During this time, the main strip's stories came under the "Time Zone" banner, mostly being set on Shanazar and then later involving dimensional portals leading to other dimensions & Earth's history (identical to the previous Amy & Tekno stories) due to editorial preference. This was highly unpopular with many fans as neither Mobius nor any of the main characters bar Sonic & Amy featured, and the lack of ancillary strips meant no other stories could be told, with Richard Elson's artwork also arguably at its lowest point. Lew Stringer was the comic's sole writer during this period, Nigel Kitching having being sacked after issue 157 (returning with issue 175 after a change in editor).
Despite an apocalyptic final story by Stringer and a much-lauded comeback by Kitching in 2000, Egmont made the decision for the comic to be fully reprint from issue 185 - although these still had new covers, drawn by Richard Elson who was the sole artist in the final issues. This happened at short notice – even Kitching wasn't aware that issue 184 would be his last until he requested an extension for the ten-issue storyline he was in the middle of writing, having apparently already made plans for future stories that would follow it. He revealed the cancellation to fans on the STC Mailing list on April 19, 2000 – a little over two months before the last issue was published, and only a few weeks after he himself had been made aware of the fact. As a result, the final story ended with a handful of loose ends from earlier stories left untied.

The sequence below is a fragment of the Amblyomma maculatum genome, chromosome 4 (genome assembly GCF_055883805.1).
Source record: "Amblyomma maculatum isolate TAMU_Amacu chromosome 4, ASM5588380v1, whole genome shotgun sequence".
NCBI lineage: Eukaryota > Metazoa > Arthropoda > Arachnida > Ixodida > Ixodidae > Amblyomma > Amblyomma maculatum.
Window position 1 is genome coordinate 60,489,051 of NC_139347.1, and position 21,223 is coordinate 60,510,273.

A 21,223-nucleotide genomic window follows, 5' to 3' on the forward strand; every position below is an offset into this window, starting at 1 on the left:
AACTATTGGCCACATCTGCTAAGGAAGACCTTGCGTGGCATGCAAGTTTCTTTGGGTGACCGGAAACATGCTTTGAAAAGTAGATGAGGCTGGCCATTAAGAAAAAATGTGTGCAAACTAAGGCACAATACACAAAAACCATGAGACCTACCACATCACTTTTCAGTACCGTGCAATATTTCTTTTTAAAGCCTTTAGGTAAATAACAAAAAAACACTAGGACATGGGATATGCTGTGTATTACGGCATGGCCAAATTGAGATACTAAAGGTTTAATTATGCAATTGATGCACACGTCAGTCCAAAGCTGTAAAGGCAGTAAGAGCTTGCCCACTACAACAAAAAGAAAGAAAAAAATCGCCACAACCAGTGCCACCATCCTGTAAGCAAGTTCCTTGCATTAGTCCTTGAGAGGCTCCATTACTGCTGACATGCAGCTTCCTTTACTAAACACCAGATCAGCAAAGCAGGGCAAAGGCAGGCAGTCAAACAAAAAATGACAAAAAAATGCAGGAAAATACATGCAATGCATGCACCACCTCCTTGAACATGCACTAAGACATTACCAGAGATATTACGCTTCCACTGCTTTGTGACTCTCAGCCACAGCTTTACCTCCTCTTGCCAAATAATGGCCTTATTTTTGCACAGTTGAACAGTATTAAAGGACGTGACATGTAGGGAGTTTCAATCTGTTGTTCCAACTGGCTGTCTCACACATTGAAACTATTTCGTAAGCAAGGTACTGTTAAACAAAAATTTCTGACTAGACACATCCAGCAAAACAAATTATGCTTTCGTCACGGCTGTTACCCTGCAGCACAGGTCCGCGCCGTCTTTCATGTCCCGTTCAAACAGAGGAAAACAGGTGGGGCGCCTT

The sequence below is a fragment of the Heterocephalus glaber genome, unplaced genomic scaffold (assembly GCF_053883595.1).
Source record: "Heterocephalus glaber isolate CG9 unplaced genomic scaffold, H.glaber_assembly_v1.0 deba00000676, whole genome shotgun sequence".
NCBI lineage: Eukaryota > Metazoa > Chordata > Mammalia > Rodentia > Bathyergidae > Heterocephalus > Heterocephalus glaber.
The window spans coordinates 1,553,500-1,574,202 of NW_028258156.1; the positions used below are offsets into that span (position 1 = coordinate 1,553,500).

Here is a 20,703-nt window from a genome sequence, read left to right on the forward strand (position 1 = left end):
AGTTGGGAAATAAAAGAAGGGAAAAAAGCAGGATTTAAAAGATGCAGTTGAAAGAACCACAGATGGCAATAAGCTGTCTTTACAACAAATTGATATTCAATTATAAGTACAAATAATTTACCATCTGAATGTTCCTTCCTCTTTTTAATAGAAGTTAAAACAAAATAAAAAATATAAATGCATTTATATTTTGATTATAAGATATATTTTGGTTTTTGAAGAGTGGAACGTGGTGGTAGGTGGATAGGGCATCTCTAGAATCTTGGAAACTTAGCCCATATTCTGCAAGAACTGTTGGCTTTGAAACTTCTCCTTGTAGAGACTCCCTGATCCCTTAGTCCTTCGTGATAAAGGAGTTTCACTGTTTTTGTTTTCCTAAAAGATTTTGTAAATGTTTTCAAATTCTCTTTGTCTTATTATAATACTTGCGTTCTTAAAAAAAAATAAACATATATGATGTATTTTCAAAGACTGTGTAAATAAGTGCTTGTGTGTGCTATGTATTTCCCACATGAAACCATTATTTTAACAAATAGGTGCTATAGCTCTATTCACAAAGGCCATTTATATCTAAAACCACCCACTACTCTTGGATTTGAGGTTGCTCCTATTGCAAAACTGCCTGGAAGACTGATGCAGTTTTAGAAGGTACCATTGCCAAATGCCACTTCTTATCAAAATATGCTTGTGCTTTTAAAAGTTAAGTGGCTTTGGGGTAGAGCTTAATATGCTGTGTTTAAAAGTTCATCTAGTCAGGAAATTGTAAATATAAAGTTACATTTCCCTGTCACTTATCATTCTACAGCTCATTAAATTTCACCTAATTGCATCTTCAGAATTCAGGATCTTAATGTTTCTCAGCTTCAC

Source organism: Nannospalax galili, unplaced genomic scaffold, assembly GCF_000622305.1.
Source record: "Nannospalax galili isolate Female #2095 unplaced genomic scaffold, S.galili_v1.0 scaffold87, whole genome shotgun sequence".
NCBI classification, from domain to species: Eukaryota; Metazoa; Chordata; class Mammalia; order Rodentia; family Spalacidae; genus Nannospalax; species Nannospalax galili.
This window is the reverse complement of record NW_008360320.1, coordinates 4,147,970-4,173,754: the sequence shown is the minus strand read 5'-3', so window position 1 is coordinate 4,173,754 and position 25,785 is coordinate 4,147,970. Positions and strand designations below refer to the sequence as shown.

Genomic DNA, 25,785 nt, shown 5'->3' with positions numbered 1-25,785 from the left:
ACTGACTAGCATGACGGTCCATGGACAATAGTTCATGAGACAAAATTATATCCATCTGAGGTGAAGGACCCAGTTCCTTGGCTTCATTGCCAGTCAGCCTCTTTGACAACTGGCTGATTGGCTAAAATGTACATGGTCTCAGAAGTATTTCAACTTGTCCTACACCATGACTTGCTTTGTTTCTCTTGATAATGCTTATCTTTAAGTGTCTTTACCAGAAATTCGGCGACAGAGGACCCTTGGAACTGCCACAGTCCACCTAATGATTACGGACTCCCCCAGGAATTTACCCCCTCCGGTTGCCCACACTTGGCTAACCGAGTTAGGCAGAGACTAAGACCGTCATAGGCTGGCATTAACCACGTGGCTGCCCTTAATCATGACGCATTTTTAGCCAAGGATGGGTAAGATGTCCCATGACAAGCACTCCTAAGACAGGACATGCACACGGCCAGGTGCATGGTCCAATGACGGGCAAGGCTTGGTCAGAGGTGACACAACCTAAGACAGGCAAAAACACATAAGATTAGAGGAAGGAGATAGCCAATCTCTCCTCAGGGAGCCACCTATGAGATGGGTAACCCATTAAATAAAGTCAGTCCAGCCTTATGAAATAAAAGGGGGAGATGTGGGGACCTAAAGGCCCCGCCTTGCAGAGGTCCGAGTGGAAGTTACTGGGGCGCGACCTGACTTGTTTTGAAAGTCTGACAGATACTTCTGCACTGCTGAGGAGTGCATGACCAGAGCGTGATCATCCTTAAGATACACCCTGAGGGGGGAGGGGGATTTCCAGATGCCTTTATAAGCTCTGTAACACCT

Fully-reprint issues continued to be published until issue 223, which reprinted the four-part storyline "The Evil Empire" and featured an article by Nigel Kitching about his time working on the comic, an abridged version of one that had appeared on the Mailing List.
In addition to Sonic the Comic, nine issues of Sonic the Poster Mag were published. This comic consisted of an A1-sized poster, on the reverse of which was printed a comic strip in A4-sized sections. The poster was folded to match the pages of the comic. Most of the stories were based around Sonic, but one was devoted to Shinobi and another to Streets of Rage. Issues 1 & 2 were not strips. Issue 1 contained info on the two cartoon series (AOSTH and SatAM) and Issue 2 was game tips on Sonic Chaos.
In 1994, 1995, 1996 and 1999 Sonic Summer Specials were published. The 1995 issue consisted mainly of reprinted material from Sonic the Poster Mag, and the 1999 edition was entirely reprints. In addition, in 1996 the Knuckles Knock-Out Special was printed, containing material devoted to Sonic's "friendly rival".